The analyst is key to the success of Strategic Analytics.  This type of work tends to attract the best and most capable analysts, who are able to work rapidly and accurately under pressure.  Backgrounds tend to be eclectic: an insurance company I’ve worked with, for example, has a strategic analysis team that includes an anthropologist, an economist, an epidemiologist and graduate of the local community college who worked her way up in the Claims Department.

Successful strategic analysts develop domain, business and organizational expertise that lends credibility to their work.  Above all, the strategic analyst takes a skeptical approach to the data, and demonstrates the necessary drive and initiative to get answers.  This often means doing hard stuff, such as working with programming tools and granular data to get to the bottom of a problem.

More often than not, the most important contribution of the IT organization to Strategic Analytics is to stay out of the way.  Conventional IT production standards are a bug, not a feature, in this kind of work, where the sandbox environment is the production environment.  Smart IT organizations recognize this, and allow the strategic analysts some latitude in how they organize and manage data.   Dumb IT organizations try to force the strategic analysis team into a “Production” framework.  This simply inhibits agility, and encourages top executives to outsource strategic issues to outside consultants.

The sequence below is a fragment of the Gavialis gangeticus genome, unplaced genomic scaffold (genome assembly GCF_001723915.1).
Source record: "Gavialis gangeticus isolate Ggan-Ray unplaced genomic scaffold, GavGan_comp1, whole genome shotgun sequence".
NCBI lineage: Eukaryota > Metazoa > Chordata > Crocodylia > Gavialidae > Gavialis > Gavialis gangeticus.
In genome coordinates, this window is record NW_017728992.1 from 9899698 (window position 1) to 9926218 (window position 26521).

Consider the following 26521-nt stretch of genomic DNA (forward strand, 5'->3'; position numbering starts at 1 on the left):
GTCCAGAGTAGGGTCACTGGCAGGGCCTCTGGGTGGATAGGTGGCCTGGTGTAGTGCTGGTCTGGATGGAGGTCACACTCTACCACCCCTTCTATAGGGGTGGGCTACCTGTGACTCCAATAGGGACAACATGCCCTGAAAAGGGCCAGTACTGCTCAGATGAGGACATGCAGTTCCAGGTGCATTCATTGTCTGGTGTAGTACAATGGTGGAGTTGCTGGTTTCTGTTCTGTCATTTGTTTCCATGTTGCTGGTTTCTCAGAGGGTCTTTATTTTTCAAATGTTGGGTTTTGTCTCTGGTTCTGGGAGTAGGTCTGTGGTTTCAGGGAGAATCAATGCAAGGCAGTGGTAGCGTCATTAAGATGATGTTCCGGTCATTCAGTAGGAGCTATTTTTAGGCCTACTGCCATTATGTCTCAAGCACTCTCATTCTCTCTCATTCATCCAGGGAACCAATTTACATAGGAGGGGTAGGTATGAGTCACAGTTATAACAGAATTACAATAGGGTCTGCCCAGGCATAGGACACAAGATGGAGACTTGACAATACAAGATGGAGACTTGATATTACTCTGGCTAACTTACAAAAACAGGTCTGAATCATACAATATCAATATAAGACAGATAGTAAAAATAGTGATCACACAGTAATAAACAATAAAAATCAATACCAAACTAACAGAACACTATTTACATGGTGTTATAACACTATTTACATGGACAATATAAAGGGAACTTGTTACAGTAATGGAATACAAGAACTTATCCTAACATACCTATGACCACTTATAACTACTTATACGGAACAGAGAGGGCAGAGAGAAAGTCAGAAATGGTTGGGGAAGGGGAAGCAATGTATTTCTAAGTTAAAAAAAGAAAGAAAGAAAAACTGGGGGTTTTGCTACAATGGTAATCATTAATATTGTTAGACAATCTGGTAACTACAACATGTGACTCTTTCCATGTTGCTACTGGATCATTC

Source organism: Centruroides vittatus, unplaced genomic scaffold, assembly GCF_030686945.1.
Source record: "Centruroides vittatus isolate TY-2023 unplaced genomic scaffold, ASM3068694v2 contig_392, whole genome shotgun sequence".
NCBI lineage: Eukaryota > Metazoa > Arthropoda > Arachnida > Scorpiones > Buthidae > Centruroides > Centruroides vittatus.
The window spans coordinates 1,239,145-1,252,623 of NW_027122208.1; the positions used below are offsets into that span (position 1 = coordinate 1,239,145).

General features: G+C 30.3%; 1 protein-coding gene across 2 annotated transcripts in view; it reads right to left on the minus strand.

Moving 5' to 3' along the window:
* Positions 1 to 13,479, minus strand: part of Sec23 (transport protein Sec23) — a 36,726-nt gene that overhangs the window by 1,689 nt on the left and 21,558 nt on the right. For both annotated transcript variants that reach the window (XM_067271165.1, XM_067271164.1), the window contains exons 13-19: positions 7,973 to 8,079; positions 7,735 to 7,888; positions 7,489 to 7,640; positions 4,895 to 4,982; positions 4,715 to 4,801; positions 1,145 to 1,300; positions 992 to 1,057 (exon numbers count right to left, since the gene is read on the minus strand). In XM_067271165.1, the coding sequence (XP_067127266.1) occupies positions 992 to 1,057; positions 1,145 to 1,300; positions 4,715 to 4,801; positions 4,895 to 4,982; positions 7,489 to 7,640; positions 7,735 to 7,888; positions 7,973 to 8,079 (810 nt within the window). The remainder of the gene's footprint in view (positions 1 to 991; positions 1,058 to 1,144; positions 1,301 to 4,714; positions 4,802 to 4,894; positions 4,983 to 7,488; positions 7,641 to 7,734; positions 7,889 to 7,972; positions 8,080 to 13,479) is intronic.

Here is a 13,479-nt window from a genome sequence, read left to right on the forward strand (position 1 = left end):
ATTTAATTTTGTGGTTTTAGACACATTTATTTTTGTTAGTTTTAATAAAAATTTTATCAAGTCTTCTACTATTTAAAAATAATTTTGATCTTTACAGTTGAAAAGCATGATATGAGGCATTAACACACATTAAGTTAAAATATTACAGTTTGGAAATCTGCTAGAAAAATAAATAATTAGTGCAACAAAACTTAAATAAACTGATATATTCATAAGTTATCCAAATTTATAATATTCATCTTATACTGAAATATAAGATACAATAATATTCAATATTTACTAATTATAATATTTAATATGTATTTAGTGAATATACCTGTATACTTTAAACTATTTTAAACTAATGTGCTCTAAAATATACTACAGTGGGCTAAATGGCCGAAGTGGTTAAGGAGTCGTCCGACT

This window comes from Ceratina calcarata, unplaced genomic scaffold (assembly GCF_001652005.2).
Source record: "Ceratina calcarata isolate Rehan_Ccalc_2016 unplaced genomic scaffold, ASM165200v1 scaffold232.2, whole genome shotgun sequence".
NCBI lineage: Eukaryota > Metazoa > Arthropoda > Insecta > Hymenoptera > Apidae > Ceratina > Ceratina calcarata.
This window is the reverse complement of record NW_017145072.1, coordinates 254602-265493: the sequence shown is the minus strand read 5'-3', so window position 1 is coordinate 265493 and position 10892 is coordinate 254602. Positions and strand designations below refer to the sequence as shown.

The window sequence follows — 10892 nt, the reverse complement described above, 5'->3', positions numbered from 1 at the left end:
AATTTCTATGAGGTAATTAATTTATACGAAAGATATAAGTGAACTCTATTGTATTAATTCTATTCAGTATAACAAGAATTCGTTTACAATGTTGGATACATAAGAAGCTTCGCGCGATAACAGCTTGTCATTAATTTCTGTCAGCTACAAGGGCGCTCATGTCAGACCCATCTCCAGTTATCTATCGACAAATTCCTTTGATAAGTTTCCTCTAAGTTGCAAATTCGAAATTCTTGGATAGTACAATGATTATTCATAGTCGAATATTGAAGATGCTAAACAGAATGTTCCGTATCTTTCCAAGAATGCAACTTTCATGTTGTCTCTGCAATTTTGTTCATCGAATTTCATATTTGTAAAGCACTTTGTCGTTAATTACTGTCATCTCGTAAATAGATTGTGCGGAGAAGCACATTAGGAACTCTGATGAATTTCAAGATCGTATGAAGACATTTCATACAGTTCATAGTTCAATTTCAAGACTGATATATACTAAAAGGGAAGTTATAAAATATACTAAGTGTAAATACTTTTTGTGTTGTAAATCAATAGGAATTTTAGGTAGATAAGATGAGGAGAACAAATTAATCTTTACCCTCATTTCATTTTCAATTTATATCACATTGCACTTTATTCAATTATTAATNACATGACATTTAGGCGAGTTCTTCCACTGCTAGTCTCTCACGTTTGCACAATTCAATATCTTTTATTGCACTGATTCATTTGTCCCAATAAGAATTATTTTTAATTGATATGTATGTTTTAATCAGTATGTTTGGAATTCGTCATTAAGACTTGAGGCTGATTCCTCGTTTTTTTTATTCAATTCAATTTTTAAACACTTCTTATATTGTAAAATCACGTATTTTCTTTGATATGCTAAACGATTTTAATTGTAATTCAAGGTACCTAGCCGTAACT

Analytic tooling tends to reflect the diverse backgrounds of the analytics, and can be all over the map.  Strategic analysts use SAS, R, Stata, Statsoft, or whatever to do the work, and drop the results into Powerpoint.  One of the best strategy analysts I’ve ever worked with used nothing other than SQL and Excel.  Since strategic analysis teams tend to be small, there is little value in demanding use of a single tool set; moreover, most strategic analysts want to use the best tool for the job, and prefer to use niche tools that are optimized for a single problem.